THIS time of year always carries mixed emotions…anticipation and stress coming up to Christmas, the gloomy dread of volatile weather, hope (or dread) for the New Year.
Immense pressure is placed on us earlier and earlier each year when it comes to buying gifts, avoiding the flu, decorating our trees (I’m looking at you, over-eager neighbour with Christmas lights up on November 1st). But there are a few things we can do to make it more enjoyable…
1. Don’t Give In To The Pressure
Easier said than done, but you can separate yourself from the incessant buzz of materialism mania this season.
Yes, we live in a capitalist society that is more concerned with what kind of iPhone your five year old has than how happy they are as a person, but YOU don’t have to succumb to it.
I use a great mindfulness technique: watch the goings-on as an amused, impartial observer. As if it’s all a crazy television show.
Don’t spend what you don’t have, teach your kids to appreciate the smaller things and remember that the best parts of Christmas can’t be bought (a timeless cliche, but true)…arguing with siblings over the dinner table and watching crap TV.
Seriously. They rarely come to fruition, and studies suggest that if you verbally tell others about a goal, you are less likely to achieve it.
Your brain thinks, ‘Oh well, I’ve said I’m going to lose 50 pounds in January so it’s basically a done deal.’
Nope. Come Spring you’ll most likely be sitting crying into your tub of Ben and Jerry’s loathing yourself for your lack of willpower.
Implement small acts towards change that bring you closer to your goals on a daily basis. Seeing gradual results in the present is what will motivate you to succeed, not grandiose and unrealistic hopes for the future.
It’s not the latest fad, it’s not just for hippies and it really works. The basic principles of slowing down, being mindful and bringing your awareness to the present are simple techniques that anyone can learn.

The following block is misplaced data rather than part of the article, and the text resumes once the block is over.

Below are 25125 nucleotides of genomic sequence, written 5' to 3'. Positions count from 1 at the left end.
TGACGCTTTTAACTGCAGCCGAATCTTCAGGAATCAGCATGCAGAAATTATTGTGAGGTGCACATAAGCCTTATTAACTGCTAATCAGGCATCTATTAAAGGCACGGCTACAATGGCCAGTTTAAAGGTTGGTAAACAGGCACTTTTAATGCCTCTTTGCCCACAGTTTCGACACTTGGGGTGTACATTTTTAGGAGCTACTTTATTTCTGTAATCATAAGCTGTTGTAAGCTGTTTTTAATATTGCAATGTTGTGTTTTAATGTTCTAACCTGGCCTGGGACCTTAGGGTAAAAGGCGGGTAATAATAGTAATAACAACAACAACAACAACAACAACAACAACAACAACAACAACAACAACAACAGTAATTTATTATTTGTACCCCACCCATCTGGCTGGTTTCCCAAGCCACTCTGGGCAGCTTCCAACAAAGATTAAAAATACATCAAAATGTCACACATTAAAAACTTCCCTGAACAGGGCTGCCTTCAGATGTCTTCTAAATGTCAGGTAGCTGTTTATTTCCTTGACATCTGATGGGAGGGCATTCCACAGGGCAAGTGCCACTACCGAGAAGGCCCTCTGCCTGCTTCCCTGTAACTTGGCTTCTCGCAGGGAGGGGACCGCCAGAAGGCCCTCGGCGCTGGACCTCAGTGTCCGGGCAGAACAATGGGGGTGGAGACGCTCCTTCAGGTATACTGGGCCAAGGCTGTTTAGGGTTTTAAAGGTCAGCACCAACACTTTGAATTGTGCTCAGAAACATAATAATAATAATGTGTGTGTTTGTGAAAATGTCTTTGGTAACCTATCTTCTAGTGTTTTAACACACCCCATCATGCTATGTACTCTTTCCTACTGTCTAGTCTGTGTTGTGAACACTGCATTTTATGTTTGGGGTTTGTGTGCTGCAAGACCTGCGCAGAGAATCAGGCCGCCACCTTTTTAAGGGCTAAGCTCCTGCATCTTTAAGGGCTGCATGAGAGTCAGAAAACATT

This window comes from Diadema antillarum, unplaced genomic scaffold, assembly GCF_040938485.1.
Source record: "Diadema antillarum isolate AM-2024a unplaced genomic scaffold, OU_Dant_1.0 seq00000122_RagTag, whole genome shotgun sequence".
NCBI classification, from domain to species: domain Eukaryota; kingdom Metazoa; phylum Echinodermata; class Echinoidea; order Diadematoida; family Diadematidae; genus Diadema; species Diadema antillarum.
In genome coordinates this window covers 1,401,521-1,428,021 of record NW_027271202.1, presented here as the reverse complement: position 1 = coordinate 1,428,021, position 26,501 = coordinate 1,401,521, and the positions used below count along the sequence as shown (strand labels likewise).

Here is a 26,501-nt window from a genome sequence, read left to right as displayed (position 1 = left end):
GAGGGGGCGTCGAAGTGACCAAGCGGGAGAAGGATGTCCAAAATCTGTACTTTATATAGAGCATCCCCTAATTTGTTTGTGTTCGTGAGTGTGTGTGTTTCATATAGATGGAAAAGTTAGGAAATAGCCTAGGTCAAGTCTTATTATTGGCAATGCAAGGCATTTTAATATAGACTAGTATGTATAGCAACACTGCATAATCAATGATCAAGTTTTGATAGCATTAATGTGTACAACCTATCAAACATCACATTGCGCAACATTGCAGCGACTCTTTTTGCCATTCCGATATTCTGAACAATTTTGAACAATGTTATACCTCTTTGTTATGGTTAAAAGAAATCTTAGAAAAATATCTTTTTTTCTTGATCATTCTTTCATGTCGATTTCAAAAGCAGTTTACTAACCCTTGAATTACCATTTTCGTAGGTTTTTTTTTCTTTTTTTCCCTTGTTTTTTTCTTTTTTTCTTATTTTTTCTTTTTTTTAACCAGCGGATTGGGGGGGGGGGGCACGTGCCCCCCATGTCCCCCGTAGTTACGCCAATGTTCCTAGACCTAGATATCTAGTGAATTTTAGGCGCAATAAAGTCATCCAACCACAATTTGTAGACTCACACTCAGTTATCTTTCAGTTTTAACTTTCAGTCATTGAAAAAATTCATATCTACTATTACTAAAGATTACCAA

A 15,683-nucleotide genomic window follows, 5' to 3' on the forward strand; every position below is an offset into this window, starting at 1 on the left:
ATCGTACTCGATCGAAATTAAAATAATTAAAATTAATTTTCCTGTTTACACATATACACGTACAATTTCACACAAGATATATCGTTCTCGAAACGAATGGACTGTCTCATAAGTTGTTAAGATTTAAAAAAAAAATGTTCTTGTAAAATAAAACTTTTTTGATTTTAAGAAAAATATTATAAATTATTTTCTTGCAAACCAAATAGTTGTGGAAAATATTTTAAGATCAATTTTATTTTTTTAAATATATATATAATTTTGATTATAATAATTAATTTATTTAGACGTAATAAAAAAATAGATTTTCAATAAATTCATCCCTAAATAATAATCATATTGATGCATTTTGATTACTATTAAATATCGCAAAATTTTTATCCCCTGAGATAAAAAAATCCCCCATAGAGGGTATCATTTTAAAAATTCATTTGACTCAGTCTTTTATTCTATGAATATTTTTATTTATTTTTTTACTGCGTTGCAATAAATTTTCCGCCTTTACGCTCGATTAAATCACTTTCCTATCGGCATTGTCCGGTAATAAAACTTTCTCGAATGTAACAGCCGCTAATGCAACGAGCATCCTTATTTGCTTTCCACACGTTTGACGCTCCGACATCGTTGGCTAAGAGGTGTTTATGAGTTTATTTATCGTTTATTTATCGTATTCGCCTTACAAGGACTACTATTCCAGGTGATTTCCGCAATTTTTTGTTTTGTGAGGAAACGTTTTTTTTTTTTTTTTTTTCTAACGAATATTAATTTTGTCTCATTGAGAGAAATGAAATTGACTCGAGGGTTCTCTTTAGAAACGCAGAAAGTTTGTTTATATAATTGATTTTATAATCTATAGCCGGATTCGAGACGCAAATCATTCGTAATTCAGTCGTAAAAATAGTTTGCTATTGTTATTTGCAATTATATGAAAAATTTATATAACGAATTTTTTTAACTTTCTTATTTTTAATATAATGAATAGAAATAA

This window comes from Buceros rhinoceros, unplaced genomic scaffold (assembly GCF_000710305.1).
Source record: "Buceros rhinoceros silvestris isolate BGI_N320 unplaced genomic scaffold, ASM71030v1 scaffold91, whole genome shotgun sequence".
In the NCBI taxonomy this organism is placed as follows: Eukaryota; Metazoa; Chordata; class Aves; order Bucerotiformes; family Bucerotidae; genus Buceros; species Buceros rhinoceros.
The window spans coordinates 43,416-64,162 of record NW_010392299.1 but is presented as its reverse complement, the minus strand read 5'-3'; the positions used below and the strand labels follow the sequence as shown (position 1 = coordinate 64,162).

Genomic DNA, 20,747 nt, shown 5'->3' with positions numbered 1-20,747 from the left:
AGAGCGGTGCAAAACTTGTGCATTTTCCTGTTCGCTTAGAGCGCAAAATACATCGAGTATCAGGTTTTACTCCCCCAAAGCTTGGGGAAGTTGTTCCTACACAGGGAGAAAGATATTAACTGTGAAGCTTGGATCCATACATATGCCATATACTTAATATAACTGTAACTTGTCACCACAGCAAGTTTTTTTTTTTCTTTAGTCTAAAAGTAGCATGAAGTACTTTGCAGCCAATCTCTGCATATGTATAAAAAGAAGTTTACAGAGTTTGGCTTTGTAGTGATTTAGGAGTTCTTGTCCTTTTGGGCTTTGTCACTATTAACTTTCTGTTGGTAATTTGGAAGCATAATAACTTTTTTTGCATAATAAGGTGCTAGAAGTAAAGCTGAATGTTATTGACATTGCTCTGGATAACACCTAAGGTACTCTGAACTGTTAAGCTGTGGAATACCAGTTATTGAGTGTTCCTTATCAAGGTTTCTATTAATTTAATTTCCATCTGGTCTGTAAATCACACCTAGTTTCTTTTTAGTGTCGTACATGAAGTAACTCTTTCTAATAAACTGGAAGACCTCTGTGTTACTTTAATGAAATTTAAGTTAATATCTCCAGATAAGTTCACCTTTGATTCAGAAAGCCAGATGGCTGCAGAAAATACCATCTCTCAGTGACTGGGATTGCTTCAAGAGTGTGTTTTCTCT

Scientists suggest just ten minutes of meditation a day can produce significant benefits, and over time can actually alter the way your brain functions in the long term.
Regular sessions can greatly reduce stress, anxiety and depression, while making you more efficient, productive and able to cope with difficult situations.
People tend to think of meditation as something they should probably when they ‘have the time’, but taking a small part of your day to come back to the present and give your mind this time to restore should definitely be a priority.
4. Artificially Regulate Your Sleep Patterns
Sounds weird, I know. But ‘Wake Up Lights’ can be a godsend on dark winter mornings, mimicking the steady sunset and sunrise in your bedroom so you can defy nature and encourage more natural sleep.
Technology can be awesome sometimes, take advantage of it.
Click HERE for one highly recommended on Amazon.
5. Think Like A Kid
Do you remember when snow was the most exciting thing ever? Adulthood makes us over-think.
We become suffocated by our stresses, giving them too much energy and forget to just experience life without so much attachment.
Children tend to naturally live more mindfully, seeing the beauty in things we as adults overlook.
So climb a tree, build a fort, listen to the rain for no reason…you’ll be surprised at how fast your mood shifts.